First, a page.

Then second, think about cities. Right now, in the United States, there are three parking spots for every vehicle, non-residential parking for every vehicle. Think about how cities can transform over time if we need less parking because autonomous vehicles can move about in a different pattern and we can move goods in a different pattern, so we think autonomous is very important to our zero crashes and we believe all AVs should be electric vehicles so then they become zero emissions. Executed well and implemented in partnership with communities and urban planners, we definitely believe we can reduce congestion, so I think it’s a very, very important part of our future.

AMY BERNSTEIN: You just mentioned those critical partnerships. You mentioned communities and urban planners. Earlier, you talked about, in regard to electric vehicles, working with government. How do you work with government to drive a change as sweeping as the one you see? What do you do now and what needs to change in the way organizations work with government?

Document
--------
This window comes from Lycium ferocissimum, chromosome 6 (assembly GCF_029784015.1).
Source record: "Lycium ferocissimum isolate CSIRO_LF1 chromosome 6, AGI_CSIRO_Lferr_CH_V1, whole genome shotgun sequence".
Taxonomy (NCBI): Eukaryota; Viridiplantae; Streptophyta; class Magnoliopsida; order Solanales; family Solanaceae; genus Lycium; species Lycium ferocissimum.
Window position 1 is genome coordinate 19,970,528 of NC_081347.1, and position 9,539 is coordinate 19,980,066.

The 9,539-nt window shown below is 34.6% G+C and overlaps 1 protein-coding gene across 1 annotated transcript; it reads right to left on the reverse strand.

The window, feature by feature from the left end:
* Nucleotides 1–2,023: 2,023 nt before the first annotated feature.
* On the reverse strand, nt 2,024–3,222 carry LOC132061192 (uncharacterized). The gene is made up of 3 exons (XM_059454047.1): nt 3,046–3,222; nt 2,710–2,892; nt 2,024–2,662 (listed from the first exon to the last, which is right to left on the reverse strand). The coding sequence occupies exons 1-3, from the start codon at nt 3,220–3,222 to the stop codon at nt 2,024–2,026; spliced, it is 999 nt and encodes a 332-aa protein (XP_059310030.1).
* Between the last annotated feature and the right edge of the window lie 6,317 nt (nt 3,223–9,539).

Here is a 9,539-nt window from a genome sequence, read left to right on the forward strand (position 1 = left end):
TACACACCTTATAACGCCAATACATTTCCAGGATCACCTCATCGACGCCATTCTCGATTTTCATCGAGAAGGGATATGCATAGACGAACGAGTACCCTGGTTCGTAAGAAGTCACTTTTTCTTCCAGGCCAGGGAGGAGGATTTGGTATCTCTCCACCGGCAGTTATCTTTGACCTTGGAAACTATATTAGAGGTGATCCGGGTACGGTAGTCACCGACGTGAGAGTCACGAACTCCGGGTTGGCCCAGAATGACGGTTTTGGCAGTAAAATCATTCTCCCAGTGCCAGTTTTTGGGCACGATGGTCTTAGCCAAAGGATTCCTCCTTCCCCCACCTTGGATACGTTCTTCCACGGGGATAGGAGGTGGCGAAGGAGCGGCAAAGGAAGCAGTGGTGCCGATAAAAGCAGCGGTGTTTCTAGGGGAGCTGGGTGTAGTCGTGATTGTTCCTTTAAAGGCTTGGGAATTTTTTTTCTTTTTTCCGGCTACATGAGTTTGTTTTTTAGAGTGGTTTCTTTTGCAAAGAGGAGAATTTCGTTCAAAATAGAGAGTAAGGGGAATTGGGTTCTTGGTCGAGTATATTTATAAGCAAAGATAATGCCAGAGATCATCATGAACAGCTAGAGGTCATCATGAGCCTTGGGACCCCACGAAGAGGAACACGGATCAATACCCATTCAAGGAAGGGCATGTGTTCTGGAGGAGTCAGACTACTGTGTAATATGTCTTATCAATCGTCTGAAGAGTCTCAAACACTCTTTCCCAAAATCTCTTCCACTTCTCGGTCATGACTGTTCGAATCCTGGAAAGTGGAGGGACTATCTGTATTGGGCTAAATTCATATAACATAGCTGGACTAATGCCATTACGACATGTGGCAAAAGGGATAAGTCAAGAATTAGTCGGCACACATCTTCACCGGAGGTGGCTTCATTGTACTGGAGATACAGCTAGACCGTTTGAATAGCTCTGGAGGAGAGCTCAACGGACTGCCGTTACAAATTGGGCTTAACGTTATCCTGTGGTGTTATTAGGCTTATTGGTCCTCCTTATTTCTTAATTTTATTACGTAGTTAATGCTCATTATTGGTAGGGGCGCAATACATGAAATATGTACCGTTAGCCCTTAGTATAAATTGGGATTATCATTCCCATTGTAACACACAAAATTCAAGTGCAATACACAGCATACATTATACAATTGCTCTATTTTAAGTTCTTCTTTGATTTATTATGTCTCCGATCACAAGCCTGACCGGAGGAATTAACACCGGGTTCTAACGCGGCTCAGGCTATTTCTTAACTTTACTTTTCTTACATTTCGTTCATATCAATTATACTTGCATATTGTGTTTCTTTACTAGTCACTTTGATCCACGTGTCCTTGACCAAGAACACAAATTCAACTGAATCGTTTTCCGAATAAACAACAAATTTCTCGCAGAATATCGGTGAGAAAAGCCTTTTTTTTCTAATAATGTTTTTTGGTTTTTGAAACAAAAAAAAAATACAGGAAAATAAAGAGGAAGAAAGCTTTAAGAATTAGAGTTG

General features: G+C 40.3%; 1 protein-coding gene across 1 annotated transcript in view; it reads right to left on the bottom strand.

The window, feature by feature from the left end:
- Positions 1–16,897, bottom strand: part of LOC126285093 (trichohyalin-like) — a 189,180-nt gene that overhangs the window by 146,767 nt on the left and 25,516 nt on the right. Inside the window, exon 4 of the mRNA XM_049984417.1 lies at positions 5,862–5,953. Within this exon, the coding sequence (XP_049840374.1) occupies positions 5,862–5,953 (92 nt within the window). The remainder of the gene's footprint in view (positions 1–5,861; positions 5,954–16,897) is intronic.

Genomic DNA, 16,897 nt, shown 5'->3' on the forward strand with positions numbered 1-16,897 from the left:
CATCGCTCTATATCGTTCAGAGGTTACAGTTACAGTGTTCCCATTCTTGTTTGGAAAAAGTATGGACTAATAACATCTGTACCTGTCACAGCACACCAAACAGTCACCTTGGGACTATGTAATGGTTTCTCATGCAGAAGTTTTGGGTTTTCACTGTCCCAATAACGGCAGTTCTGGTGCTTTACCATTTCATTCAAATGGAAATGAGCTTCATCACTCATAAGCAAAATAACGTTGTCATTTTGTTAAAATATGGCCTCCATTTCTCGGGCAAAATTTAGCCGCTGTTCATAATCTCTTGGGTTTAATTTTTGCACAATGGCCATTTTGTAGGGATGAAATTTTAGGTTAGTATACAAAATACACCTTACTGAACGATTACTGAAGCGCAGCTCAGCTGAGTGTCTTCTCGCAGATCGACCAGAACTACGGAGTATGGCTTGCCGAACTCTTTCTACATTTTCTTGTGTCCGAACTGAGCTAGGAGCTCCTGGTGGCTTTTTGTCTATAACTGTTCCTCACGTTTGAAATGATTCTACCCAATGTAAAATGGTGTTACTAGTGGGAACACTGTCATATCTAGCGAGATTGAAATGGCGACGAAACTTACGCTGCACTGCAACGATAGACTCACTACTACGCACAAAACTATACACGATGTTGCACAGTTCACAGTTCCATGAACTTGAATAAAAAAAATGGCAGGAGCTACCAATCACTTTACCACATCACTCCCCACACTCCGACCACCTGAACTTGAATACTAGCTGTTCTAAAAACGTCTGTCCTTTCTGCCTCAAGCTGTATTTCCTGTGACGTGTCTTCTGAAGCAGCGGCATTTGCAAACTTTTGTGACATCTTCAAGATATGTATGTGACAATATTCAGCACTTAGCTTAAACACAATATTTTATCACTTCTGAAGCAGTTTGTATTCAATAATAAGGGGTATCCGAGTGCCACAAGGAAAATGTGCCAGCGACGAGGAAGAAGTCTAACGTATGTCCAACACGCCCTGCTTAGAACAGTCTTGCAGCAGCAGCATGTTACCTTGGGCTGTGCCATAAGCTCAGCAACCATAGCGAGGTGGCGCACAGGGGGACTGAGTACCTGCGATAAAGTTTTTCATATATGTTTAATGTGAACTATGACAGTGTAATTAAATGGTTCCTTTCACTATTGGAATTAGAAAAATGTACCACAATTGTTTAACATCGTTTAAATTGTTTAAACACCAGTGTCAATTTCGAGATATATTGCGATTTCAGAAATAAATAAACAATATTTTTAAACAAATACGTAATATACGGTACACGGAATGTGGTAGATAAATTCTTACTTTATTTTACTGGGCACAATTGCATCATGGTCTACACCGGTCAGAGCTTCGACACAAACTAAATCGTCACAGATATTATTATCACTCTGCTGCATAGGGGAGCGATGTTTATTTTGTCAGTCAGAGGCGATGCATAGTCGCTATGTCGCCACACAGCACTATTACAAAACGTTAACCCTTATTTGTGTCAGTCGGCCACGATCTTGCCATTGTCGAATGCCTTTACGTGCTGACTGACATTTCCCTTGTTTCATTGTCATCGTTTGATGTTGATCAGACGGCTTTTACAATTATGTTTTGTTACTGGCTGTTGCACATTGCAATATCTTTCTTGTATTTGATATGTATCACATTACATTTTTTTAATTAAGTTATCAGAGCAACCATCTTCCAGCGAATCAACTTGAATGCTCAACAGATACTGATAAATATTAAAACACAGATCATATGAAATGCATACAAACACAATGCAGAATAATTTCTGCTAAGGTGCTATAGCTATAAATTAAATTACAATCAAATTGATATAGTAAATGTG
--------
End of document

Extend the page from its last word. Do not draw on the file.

MARY BARRA: Well, I think governments around the globe at the local level, or as we define, the federal level, it’s very important to have a relationship. I think it’s about problem-solving and it’s about innovating to find solutions that create win-wins for both because if you think about in a dense urban environment, say New York City or San Francisco, no one enjoys that delivery van that is double or triple-parked with packages all over the street and there’s just a person they’re trying to do their very best to move goods to help keep the city running. If we can find solutions that improve that, improve safety, improve the environment, improve the living experience and solve real issues, I think that’s the way that you partner and move forward. It’s about having regular dialogue and creating relationships based on trust.